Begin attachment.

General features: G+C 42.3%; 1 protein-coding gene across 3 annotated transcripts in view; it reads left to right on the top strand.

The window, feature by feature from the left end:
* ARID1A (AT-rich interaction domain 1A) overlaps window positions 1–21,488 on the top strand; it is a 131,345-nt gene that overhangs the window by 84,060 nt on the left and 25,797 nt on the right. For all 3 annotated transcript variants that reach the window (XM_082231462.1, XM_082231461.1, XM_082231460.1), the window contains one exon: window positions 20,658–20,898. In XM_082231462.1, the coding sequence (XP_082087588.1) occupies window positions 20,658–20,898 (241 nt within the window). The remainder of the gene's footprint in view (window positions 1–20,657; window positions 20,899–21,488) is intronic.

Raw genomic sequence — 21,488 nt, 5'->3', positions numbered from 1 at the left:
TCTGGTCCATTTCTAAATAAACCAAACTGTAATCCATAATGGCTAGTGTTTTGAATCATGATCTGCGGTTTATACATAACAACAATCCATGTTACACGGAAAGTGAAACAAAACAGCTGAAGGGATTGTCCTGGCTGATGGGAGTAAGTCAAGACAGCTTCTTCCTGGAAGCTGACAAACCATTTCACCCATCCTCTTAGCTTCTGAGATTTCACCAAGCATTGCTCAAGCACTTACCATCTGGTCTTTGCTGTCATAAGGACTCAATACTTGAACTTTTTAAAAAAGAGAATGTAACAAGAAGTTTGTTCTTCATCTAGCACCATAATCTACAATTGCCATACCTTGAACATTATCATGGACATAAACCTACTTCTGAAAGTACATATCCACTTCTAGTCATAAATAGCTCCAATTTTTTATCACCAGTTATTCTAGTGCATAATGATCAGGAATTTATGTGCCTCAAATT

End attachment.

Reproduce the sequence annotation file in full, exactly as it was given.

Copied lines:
General features: G+C 42.3%; 1 protein-coding gene across 3 annotated transcripts in view; it reads left to right on the top strand.

The window, feature by feature from the left end:
* ARID1A (AT-rich interaction domain 1A) overlaps window positions 1–21,488 on the top strand; it is a 131,345-nt gene that overhangs the window by 84,060 nt on the left and 25,797 nt on the right. For all 3 annotated transcript variants that reach the window (XM_082231462.1, XM_082231461.1, XM_082231460.1), the window contains one exon: window positions 20,658–20,898. In XM_082231462.1, the coding sequence (XP_082087588.1) occupies window positions 20,658–20,898 (241 nt within the window). The remainder of the gene's footprint in view (window positions 1–20,657; window positions 20,899–21,488) is intronic.

Raw genomic sequence — 21,488 nt, 5'->3', positions numbered from 1 at the left:
TCTGGTCCATTTCTAAATAAACCAAACTGTAATCCATAATGGCTAGTGTTTTGAATCATGATCTGCGGTTTATACATAACAACAATCCATGTTACACGGAAAGTGAAACAAAACAGCTGAAGGGATTGTCCTGGCTGATGGGAGTAAGTCAAGACAGCTTCTTCCTGGAAGCTGACAAACCATTTCACCCATCCTCTTAGCTTCTGAGATTTCACCAAGCATTGCTCAAGCACTTACCATCTGGTCTTTGCTGTCATAAGGACTCAATACTTGAACTTTTTAAAAAAGAGAATGTAACAAGAAGTTTGTTCTTCATCTAGCACCATAATCTACAATTGCCATACCTTGAACATTATCATGGACATAAACCTACTTCTGAAAGTACATATCCACTTCTAGTCATAAATAGCTCCAATTTTTTATCACCAGTTATTCTAGTGCATAATGATCAGGAATTTATGTGCCTCAAATT